The branch that is still growing upwards should be pruned at around 60cm long. The cut should be angled at 45 degrees about 1cm from a bud and pointing in the direction that you want your uppermost branch to go. Below this should be at least two more healthy buds and one for good measure. Next growing season you will have three more strongly growing shoots to create the next tier in your espalier, and so on. Espaliered pears suit three or four tiers for best fruit production.
Summer prune any unwanted vegetative growth by two thirds to encourage fruiting spurs, or wind the shoots into your horizontal structure, gently securing them in place.
Most deciduous fruit trees suit espaliering. Dwarfing apples, for example, are available to buy as a pole-like "cordon". Even though double- or triple-grafted fruit trees are great choices for small gardens in terms of pollination, it's better to have two separate trees espaliered for your pollination requirements, or to select a self-fertile variety.
In a rush of enthusiasm years ago, I chose a triple-grafted pear. This made the job more difficult as I have a few different varieties as branches growing at different speeds on the same tree. You also must label very clearly where your varieties are to avoid pruning a feeble branch only to realise it was one of your grafted branches. I have managed to avoid this so far.
Also, find out whether the variety of fruit you are interested in is "tip" or "spur bearing". "Tip bearing" means the fruit form at the end of branches and shoots. "Spur bearing" means fruit are produced along the length of a branch. It is quite hard to prune an espalier attractively when you have "tip bearing" branches and the whole thing gets overgrown, or you get no fruit at all in an attempt at tidiness. "Spur bearing" is the way to go. Make sure you get advice from the fruit expert at your garden centre.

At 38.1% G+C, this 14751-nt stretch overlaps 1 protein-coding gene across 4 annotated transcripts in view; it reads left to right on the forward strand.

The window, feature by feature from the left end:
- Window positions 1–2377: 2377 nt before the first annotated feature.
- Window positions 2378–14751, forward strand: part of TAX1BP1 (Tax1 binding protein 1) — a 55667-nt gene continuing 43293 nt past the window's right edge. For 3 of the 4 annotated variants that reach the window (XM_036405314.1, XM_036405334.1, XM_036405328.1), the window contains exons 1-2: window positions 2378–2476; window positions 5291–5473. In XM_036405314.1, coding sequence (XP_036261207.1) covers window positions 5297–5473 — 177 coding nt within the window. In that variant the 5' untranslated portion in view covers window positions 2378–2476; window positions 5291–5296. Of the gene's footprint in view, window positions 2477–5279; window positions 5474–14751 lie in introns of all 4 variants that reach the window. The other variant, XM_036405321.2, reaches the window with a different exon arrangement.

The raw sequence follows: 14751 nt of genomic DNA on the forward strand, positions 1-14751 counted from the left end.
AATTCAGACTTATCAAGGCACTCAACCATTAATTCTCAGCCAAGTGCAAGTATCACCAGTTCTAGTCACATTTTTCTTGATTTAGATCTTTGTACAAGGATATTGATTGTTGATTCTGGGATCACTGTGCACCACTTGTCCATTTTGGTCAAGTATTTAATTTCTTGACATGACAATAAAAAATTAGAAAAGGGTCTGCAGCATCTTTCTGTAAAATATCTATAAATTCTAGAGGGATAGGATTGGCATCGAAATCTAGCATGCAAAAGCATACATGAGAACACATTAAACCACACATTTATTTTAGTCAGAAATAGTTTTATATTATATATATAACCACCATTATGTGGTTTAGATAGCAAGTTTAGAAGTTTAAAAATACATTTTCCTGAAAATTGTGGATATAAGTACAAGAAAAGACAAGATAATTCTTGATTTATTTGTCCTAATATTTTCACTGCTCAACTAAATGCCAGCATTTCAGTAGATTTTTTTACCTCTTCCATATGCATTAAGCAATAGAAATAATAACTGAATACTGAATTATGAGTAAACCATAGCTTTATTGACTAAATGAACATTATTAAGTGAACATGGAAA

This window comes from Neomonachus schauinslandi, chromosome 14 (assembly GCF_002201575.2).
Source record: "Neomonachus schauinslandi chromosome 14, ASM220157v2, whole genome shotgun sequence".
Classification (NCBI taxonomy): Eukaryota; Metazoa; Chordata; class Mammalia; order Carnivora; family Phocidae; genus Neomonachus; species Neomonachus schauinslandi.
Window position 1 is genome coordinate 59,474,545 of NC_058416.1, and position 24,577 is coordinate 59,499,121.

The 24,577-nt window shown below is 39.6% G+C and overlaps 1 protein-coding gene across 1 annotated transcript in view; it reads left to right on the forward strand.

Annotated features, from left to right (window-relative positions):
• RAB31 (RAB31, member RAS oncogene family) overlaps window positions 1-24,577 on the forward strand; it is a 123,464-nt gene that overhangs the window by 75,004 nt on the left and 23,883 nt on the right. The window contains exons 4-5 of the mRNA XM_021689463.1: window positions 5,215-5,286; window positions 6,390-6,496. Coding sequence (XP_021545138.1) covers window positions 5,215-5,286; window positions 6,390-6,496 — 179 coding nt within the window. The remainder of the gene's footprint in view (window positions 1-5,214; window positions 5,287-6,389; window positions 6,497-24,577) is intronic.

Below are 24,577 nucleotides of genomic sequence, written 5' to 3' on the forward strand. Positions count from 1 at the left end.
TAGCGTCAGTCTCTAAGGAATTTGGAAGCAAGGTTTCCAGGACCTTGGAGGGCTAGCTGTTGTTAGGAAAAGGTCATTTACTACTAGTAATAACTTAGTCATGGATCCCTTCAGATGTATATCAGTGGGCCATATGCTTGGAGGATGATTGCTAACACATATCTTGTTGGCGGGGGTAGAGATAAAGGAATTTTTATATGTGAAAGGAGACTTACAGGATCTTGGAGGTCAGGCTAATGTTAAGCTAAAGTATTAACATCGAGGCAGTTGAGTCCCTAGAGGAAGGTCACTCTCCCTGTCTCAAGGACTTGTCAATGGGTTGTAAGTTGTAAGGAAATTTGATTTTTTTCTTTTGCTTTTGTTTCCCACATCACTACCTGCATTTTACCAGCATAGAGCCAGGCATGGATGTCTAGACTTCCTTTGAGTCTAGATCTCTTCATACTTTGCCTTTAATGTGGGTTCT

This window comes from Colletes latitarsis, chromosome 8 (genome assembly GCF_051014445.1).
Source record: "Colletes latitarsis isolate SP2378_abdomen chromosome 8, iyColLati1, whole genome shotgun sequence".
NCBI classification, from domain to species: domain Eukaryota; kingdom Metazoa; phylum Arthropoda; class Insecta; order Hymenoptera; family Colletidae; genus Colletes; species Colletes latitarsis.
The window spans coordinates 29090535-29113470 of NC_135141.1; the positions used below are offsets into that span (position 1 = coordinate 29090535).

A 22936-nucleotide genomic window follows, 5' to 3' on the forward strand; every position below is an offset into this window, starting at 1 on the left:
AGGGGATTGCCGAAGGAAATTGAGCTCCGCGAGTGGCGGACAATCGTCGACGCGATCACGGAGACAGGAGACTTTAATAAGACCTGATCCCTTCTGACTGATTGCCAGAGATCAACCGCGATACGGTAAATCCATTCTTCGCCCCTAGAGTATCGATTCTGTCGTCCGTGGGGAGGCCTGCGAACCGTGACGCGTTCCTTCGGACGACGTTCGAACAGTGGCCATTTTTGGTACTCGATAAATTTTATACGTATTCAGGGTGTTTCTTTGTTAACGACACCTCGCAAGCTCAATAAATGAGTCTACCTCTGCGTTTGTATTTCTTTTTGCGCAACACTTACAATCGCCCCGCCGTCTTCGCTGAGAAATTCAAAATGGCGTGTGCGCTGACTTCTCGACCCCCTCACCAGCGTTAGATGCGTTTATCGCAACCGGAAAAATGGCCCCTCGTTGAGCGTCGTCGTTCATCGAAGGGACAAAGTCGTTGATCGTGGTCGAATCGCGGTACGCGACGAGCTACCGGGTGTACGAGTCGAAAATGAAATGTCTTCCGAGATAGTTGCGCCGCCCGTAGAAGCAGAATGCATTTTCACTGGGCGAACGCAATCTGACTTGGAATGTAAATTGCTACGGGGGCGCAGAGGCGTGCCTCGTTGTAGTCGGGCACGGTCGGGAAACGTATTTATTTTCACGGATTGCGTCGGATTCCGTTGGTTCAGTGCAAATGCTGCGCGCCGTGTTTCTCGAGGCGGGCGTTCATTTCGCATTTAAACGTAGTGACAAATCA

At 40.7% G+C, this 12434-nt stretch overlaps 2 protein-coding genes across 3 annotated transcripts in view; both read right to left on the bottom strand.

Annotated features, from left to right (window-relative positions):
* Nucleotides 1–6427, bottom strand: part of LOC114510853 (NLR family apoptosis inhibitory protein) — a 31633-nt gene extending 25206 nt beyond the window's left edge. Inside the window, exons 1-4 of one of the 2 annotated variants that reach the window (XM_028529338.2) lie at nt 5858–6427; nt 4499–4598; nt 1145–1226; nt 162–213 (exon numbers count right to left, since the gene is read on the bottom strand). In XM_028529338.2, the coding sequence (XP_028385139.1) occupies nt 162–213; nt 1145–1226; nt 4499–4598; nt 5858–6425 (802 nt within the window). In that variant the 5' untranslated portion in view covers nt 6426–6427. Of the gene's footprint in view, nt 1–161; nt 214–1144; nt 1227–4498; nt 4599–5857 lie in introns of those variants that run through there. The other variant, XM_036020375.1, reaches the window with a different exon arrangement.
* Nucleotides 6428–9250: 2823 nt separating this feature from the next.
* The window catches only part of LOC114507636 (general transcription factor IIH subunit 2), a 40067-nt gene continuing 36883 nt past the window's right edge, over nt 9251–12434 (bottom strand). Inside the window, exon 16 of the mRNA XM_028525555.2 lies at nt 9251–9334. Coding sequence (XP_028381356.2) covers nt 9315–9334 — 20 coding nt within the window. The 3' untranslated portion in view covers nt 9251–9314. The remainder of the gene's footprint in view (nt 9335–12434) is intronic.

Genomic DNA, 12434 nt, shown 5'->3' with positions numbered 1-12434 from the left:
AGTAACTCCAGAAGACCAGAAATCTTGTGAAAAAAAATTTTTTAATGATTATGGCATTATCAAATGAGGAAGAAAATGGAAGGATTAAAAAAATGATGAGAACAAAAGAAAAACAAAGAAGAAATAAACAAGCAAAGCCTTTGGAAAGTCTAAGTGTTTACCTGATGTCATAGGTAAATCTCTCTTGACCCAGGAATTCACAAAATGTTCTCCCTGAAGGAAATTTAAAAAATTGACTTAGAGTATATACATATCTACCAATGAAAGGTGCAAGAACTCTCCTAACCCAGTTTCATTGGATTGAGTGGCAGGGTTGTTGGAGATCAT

Supercharge the vege garden
Have you caught the edible gardening bug and are keen to take your edible garden to the next level? A recently launched website, podgardening.co.nz, is worth a look. Pod is a partnership between Paul Thompson, NZ Gardener columnist and a former presenter on Maggie's Garden Show, and Viv Stone, a producer and web designer.
The website, and its Facebook page, www.facebook.com/PodGardening, offer free advice and "help for anyone growing or wanting to grow their own fruit, vegetables, herbs and flowers using natural and sustainable methods".
Paul is a passionate organic gardener and natural presenter, and his enthusiasm shines through in the Pod TV section, where clips can be viewed on subjects ranging from liquid manures to beneficial insects, and how to grow seasonal crops. He lives with his young family in Piha and his love of the natural life is clear in the photos and clips.
Points of difference which caught my eye were the photo essays and interviews with interesting people, such as sculptor Andrew Drummond, and their gardens.
The viewer gets a sneak peek behind the garden fence for some tantalising inspiration, with new profiles popping up monthly.
Pod's recipe section features dishes by guest chefs and seasonal inspiration for the kitchen.
Pod's Top 5 Seed Bundles with funky designs are arranged around five themes: Fast, Easy, Saver, Eco and Daring, to make seed selection for your vege garden that little bit simpler.
* We have five prizes to win, each consisting of 10 packets of seeds from Pod's Top 5 selections for November. To enter the draw email winwithheraldonsunday.co.nz and enter the keyword "Pod" along with your details. Entries close at 11.59pm on Wednesday, October 31.